Christopher Corbett seems like an unlikely candidate to be a writer of Old West stories.

He grew up in Waterville, and despite traveling widely, has spent most of his life entrenched in the Northeast.

But Corbett is a journalist, and he has always had a nose for a good story. In Americana lore, there is perhaps no greater story than that of the Pony Express.

“Did you know the Pony Express was in business for only 78 weeks?” he asks by phone from his home in Maryland. “I could have won a lot of money in bars betting people how long it was around. It’s a powerful memory of the Old West. People who do not speak a word of English know the Pony Express.”

Corbett, who will speak at the Maine Festival of the Book, has several books to his credit, including “Orphans Preferred: The Twisted Truth and Lasting Legend of the Pony Express” from 2003. It was just released in paperback. His latest book is another Old West story, “The Poker Bride,” about Chinese immigrants who came to California with the gold rush of 1849. Atlantic Monthly Press published “The Poker Bride” last year.

Corbett will speak with Colin Sergeant at 3 p.m. Saturday in a session titled “True Tales of the American Frontier.”

During his research for the Pony Express, Corbett spent many months out West. He retraced the Pony Express route from Missouri to California over and over again until the geography felt familiar. Without that familiarity, he knew his book would lack authenticity.

The Pony Express was a mail service that crossed the Great Plains, the Rocky Mountains and the High Sierras. It operated from April 1860 to October 1861, and became a means of communication before the telegraph.

As he immersed himself in the present-day West, Corbett found himself enthralled by the stories and half-truths that surrounded those stories. Somewhere in Idaho, he heard a tale about an attractive Chinese woman who came to California during the Gold Rush as part of the sex trade. She ended up in Idaho, and then was lost in a poker game to a Connecticut Yankee.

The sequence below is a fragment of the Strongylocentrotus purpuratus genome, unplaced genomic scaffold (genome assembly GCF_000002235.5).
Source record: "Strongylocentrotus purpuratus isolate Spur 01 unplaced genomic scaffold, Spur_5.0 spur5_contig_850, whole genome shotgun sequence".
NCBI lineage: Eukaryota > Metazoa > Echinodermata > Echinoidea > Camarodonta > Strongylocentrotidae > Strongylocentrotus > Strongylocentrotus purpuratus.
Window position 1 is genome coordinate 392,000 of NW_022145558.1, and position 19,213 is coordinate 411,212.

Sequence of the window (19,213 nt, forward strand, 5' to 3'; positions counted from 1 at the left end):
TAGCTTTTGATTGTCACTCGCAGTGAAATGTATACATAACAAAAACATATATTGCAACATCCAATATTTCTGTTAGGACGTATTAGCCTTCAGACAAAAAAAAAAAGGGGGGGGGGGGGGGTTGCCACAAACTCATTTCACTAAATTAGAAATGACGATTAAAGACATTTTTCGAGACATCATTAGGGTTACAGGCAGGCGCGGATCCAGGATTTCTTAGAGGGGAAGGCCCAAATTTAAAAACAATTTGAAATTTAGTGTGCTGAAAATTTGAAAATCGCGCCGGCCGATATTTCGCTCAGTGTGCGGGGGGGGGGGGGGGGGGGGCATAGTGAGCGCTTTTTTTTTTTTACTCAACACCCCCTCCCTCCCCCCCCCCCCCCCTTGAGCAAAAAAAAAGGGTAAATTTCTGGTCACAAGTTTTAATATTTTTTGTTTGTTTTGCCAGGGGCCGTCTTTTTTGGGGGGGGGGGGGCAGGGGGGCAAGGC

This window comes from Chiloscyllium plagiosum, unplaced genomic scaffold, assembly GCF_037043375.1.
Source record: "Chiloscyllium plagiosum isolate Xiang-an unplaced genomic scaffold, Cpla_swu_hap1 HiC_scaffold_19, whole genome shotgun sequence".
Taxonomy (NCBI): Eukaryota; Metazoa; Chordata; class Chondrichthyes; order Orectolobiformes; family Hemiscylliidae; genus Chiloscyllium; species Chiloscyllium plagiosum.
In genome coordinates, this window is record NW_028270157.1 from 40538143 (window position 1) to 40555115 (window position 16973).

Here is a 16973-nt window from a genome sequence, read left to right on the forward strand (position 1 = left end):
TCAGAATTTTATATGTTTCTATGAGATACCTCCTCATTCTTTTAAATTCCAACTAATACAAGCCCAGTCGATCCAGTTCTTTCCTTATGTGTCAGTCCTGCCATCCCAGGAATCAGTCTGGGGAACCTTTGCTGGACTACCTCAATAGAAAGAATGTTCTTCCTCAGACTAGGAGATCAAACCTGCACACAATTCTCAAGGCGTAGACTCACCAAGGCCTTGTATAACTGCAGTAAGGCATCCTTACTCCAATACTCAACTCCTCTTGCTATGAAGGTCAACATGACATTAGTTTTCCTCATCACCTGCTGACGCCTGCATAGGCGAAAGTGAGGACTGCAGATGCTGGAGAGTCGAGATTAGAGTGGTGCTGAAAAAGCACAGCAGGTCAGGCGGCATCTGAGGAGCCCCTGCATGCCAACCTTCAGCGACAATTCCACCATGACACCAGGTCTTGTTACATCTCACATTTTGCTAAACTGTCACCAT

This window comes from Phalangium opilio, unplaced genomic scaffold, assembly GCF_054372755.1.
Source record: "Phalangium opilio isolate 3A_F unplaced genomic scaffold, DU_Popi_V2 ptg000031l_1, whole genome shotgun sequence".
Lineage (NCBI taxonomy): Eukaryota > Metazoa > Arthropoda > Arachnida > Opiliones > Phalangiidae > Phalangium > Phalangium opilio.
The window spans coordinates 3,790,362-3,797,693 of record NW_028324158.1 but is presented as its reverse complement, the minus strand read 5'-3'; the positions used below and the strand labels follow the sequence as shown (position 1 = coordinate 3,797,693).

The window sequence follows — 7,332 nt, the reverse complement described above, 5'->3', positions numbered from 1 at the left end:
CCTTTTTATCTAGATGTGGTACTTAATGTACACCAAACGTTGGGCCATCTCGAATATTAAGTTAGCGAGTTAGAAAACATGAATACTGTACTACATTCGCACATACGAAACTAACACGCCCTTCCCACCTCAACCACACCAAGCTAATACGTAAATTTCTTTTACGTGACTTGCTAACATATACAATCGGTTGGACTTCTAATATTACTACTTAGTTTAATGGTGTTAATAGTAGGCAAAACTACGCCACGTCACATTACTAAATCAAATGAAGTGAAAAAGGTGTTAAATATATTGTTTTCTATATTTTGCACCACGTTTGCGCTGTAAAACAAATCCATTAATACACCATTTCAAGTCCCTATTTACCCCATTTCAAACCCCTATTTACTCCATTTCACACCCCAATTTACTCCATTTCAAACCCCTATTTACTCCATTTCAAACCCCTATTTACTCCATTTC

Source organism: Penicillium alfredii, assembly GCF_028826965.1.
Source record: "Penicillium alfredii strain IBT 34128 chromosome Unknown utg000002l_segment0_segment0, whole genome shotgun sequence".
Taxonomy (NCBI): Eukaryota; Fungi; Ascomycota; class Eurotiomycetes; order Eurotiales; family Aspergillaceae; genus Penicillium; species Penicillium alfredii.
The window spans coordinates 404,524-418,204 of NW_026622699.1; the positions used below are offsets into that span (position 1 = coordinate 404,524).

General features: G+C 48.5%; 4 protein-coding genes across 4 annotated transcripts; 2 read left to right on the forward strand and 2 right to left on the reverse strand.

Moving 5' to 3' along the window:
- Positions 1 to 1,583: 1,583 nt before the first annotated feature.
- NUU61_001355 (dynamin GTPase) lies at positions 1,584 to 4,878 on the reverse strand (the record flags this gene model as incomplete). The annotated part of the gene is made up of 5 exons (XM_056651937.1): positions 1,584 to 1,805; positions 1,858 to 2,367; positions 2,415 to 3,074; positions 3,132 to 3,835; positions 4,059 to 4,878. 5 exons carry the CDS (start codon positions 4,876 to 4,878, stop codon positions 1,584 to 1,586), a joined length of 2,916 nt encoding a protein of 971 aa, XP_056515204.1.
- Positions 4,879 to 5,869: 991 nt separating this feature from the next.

“It’s a beloved piece of Idaho folklore,” Corbett said. “The newspaper that reported her death in 1933 called her the Poker Bride, and I thought it was a good title for the book. (Mark) Twain said somewhere that we should write about a man instead of mankind. Put a human face on the story. She seemed to me to put that face on this story.”

The story of the Gold Rush has universal appeal. It represents not only the American dream, but the dream of many. In 1849, word of gold in California reached Hong Kong sooner than it reached Maine, Corbett said. The Chinese were on the next boat. They called California the Golden Mountain. “You could cross the Pacific in 45 days with good wind. From Portland, it was a good six months or more around the horn,” he said.

Chinese streamed into California in hopes of making it rich. Few did. To be Chinese in the American West was not fun. It was hard work and a difficult life. That’s the backbone of the story for “The Poker Bride” and the truth about a period in American history that often is associated with unbridled opportunity.

In his books, Corbett is not interested in perpetuating falsehoods about the West. He wants to find the truth. The truth is elusive, and shrouded in mystery.

“Americans love the memory of the Pony Express,” he said. “It’s rooted in fact and layered in a century-and-a-half of embellishment and lies. Like Paul Revere’s ride, Americans love that kind of story.”

Staff Writer Bob Keyes can be contacted at 791-6457 or at:

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